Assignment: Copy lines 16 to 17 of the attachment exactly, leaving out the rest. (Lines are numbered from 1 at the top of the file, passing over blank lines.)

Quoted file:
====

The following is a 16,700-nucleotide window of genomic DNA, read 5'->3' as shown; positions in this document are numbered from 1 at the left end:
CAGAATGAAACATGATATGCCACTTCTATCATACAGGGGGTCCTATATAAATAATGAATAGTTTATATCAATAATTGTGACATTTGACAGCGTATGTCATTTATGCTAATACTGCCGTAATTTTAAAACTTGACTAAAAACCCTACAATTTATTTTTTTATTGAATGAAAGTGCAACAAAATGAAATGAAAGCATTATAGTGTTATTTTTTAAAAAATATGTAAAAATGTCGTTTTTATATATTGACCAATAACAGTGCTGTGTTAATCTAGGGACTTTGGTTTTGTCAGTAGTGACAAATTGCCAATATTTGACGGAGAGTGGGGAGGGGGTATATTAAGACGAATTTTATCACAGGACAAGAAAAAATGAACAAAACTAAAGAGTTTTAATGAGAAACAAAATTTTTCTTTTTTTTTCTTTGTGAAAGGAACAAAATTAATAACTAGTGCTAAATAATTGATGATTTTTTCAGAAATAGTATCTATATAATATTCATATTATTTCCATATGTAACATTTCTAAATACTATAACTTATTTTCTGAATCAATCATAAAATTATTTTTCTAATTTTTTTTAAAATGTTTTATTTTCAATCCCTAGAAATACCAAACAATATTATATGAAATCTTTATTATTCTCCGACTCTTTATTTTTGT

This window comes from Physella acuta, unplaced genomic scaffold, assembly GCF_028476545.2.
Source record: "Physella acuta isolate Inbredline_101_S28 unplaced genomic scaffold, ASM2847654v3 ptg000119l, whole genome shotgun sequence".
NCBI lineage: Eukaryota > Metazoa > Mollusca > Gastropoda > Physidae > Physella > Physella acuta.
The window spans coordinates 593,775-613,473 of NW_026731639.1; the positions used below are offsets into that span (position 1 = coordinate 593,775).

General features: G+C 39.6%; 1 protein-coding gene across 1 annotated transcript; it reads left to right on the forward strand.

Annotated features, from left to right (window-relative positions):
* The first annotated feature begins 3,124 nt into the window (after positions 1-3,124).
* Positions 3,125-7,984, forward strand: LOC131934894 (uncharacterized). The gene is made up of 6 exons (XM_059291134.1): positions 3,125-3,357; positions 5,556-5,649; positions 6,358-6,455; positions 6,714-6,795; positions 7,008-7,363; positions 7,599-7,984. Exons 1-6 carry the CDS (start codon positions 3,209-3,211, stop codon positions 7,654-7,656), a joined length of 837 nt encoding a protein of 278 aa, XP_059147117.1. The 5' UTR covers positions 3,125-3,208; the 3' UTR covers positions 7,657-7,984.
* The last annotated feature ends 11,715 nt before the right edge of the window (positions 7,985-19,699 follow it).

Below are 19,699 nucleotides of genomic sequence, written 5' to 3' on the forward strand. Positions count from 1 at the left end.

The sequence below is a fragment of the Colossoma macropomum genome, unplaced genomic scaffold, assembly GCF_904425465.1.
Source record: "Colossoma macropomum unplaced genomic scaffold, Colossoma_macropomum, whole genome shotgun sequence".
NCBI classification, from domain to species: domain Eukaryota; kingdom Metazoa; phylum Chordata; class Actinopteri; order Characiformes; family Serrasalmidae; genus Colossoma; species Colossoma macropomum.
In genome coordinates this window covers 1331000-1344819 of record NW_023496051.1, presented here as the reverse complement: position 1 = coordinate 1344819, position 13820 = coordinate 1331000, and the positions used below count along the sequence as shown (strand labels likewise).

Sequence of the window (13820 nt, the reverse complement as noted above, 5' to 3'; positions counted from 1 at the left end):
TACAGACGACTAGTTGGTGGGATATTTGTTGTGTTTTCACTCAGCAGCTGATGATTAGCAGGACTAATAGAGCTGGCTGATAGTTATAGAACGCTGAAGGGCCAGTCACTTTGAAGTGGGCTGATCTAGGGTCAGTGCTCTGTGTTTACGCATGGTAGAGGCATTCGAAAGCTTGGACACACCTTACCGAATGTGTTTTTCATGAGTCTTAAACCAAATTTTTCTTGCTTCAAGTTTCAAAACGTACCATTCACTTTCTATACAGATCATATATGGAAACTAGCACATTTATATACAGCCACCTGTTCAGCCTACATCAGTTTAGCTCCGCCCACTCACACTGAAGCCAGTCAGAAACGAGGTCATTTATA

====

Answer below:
In genome coordinates this window covers 1331000-1344819 of record NW_023496051.1, presented here as the reverse complement: position 1 = coordinate 1344819, position 13820 = coordinate 1331000, and the positions used below count along the sequence as shown (strand labels likewise).

Sequence of the window (13820 nt, the reverse complement as noted above, 5' to 3'; positions counted from 1 at the left end):